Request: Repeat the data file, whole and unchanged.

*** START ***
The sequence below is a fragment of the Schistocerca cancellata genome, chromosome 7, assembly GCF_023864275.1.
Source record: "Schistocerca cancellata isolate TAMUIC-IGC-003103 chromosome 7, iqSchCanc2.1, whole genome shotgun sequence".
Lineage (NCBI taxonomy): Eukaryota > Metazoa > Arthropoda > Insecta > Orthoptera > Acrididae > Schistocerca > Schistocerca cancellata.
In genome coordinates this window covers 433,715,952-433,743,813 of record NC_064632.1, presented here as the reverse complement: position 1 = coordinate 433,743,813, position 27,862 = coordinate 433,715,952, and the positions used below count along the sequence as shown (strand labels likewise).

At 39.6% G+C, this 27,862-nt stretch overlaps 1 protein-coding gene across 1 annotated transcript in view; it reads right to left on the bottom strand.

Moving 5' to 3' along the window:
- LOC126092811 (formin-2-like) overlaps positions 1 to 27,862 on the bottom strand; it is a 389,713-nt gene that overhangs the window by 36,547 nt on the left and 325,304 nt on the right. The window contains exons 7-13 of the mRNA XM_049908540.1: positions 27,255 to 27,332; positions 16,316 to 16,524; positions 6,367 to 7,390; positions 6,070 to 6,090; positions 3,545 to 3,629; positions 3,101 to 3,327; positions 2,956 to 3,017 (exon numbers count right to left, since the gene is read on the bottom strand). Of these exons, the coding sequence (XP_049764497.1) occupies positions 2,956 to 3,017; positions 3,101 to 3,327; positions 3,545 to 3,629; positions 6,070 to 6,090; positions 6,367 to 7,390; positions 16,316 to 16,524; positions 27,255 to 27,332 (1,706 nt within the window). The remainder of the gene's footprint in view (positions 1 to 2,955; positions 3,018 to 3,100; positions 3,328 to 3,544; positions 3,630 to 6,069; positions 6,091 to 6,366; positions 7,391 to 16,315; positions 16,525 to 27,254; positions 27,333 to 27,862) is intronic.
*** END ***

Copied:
The sequence below is a fragment of the Schistocerca cancellata genome, chromosome 7, assembly GCF_023864275.1.
Source record: "Schistocerca cancellata isolate TAMUIC-IGC-003103 chromosome 7, iqSchCanc2.1, whole genome shotgun sequence".
Lineage (NCBI taxonomy): Eukaryota > Metazoa > Arthropoda > Insecta > Orthoptera > Acrididae > Schistocerca > Schistocerca cancellata.
In genome coordinates this window covers 433,715,952-433,743,813 of record NC_064632.1, presented here as the reverse complement: position 1 = coordinate 433,743,813, position 27,862 = coordinate 433,715,952, and the positions used below count along the sequence as shown (strand labels likewise).

At 39.6% G+C, this 27,862-nt stretch overlaps 1 protein-coding gene across 1 annotated transcript in view; it reads right to left on the bottom strand.

Moving 5' to 3' along the window:
- LOC126092811 (formin-2-like) overlaps positions 1 to 27,862 on the bottom strand; it is a 389,713-nt gene that overhangs the window by 36,547 nt on the left and 325,304 nt on the right. The window contains exons 7-13 of the mRNA XM_049908540.1: positions 27,255 to 27,332; positions 16,316 to 16,524; positions 6,367 to 7,390; positions 6,070 to 6,090; positions 3,545 to 3,629; positions 3,101 to 3,327; positions 2,956 to 3,017 (exon numbers count right to left, since the gene is read on the bottom strand). Of these exons, the coding sequence (XP_049764497.1) occupies positions 2,956 to 3,017; positions 3,101 to 3,327; positions 3,545 to 3,629; positions 6,070 to 6,090; positions 6,367 to 7,390; positions 16,316 to 16,524; positions 27,255 to 27,332 (1,706 nt within the window). The remainder of the gene's footprint in view (positions 1 to 2,955; positions 3,018 to 3,100; positions 3,328 to 3,544; positions 3,630 to 6,069; positions 6,091 to 6,366; positions 7,391 to 16,315; positions 16,525 to 27,254; positions 27,333 to 27,862) is intronic.